Special equipment: The immersion blender, a hand-held wand with a blade at the end, is an invaluable tool for creaming soups, making salad dressings, mixing up a batch of fresh mayonnaise or aioli, and blending smoothies. They cost about $20-25 at kitchenware shops such as Bed, Bath and Beyond. Otherwise, a blender, food processor, or in a pinch, potato masher will do.

Leek and Potato Soup with Kale

1 lb smoked sausage, sliced in half lengthwise, then sliced into 1/2 moons 1/4 - 1/3" thick
3-4 leeks, trimmed of root ends, white and pale green parts only, sliced thinly
3-4 TB olive oil or butter
4-6 medium sized potatoes, any variety
6-8 cups chicken or vegetable broth (if you don't have any homemade stock on hand, I like Better Than Bouillon organic)
1 bunch kale, washed, dried, ribs cut out, and sliced into bite-sized pieces
salt and pepper to taste

1. Brown the sliced sausage in 2 TB of olive oil over medium high heat, stirring frequently. Using a slotted spoon, remove the sausage from the pan and reserve.

2. Reduce heat to low; if needed, add additional oil. Add leeks, stir until coated with fat. Cover and allow to "sweat" in its own moisture, stirring occasionally and adjusting heat, until tender, about 5 minutes. Do not brown the leeks; they should be pale and soft.

3. Meanwhile, put the broth in a large stock pot and turn flame to medium high.

4. Wash and dry potatoes, and cut away any blemishes, eyes, sprouts, or green spots. (When exposed to sun, potatoes can turn green. This is toxic and should be composted.) Cut into medium sized dice, and add to stock pot.

5. Bring stock and potatoes to a boil, then reduce the heat and simmer until tender.

6. When leeks are ready, add them to the potatoes and broth.

7. When potatoes are tender, remove from heat, and using an immersion blender, blender, or food processor, cream the soup. A few chunks are fine. (If you don't have one of these tools, you can use a potato masher. The soup won't be as creamy, but it will still be good.)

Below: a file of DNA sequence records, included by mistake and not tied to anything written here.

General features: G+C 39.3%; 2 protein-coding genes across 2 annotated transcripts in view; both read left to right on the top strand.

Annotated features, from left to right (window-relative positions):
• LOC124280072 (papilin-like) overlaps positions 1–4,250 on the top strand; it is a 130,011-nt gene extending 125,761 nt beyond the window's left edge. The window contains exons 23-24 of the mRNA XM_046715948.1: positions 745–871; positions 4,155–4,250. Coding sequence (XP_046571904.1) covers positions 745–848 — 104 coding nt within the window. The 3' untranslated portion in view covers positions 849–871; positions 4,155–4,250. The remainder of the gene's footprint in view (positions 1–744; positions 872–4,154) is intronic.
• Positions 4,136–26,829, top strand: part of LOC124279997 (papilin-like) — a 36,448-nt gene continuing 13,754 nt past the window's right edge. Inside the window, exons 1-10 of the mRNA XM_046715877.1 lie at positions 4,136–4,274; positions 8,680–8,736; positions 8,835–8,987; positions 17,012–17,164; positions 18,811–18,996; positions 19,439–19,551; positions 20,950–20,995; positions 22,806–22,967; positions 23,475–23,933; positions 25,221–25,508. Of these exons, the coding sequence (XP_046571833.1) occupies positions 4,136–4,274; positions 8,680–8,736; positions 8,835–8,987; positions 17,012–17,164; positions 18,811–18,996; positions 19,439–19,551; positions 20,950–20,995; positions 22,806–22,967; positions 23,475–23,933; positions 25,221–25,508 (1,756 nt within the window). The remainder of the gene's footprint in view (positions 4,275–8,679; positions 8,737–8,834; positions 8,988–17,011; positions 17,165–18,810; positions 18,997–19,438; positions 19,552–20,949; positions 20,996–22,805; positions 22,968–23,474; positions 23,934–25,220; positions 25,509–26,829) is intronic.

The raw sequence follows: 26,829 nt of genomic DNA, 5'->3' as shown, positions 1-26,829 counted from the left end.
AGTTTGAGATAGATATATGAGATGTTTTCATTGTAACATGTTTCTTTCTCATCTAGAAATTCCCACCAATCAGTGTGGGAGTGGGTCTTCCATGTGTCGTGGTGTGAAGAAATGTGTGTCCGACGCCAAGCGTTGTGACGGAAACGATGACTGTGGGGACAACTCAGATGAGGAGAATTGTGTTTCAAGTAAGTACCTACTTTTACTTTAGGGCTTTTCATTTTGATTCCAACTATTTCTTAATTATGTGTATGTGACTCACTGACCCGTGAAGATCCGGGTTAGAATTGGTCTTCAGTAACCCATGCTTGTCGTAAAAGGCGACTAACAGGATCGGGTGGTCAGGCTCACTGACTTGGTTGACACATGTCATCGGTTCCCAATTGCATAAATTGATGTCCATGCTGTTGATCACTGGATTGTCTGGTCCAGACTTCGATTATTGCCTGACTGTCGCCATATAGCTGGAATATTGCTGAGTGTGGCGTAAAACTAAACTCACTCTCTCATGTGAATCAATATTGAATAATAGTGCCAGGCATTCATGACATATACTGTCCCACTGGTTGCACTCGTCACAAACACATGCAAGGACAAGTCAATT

8. Add several generous turns of fresh ground black or white pepper, and adjust the seasonings as needed.

9. Add the chopped kale. The heat of the soup will be enough to cook it, while you complete dinner preparations.

10. Put a spoonful of sausage in each bowl, and then cover with a healthy serving of soup.

Serve with a nice hearty bread, such as Levain, and butter.

Thursday, September 30, 2010

Chicken Adobo

My dear friend Ted was partial to recipes which literally took days to prepare, and the baking of cakes which required a structural engineer. He adored Martha Stewart, whose recipes all seemed to start with the purchase of a special non-standard sized set of cake pans. (7" cake pans? What the...?) Just before he left us, he made a disparaging remark to me about Bon Appetit Magazine that will stay with me forever. "Fifteen Minute Recipes!" he spat contemptuously. "What on earth would I want with fifteen minute recipes? I want a recipe that is complicated, that takes a lot of time to make!"

Well, that was Ted, alright. Of course, when he wasn't making these famously complicated dishes, he was fond of having a quick meal at the cheap Indian restaurant up the street, or having something equally convenient. Now, frankly, I like me a good fifteen minute recipe! I cook most nights of the week, and much as I love to dedicate many hours to braising a nice piece of meat, or an afternoon to making many pounds of sausage, I find there is a special beauty and satisfaction in a simple recipe that comes together quickly, but still has fully developed flavors.

This recipe for Philippine-style chicken adobo from the Gourmet cookbook is one of those beautifully simple recipes; it borders on the absurd that such a complex tasting dish takes so little active time to prepare. The marinade, which later becomes a wonderful sauce, comes together in about 5 minutes. You can set this up the night or morning before, leave it in the fridge while you're at work, and put it in the oven when you come home. Be sure to make a nice big batch of brown rice to soak up the flavorful sauce.

"Adobo" means spice rub, but an adobo in the Philippines bears no resemblance to one in Mexico. This version is typical of the Philippino style; garlic, soy sauce, vinegar and fresh-ground black pepper make a lively combination, and turn the meat a rich mahogany color.

Philippine-Style Chicken Adobo

from The Gourmet Cookbook

1/2 cup cider vinegar
1/4 cup soy sauce
1 TB minced garlic
2 Turkish (or 1 California) bay leaves
1/2 tsp freshly ground black pepper
4 whole chicken legs or 8 thighs (2 1/2 pounds total) rinsed, patted dry, cut into drumsticks and thighs

Accompaniment: cooked brown rice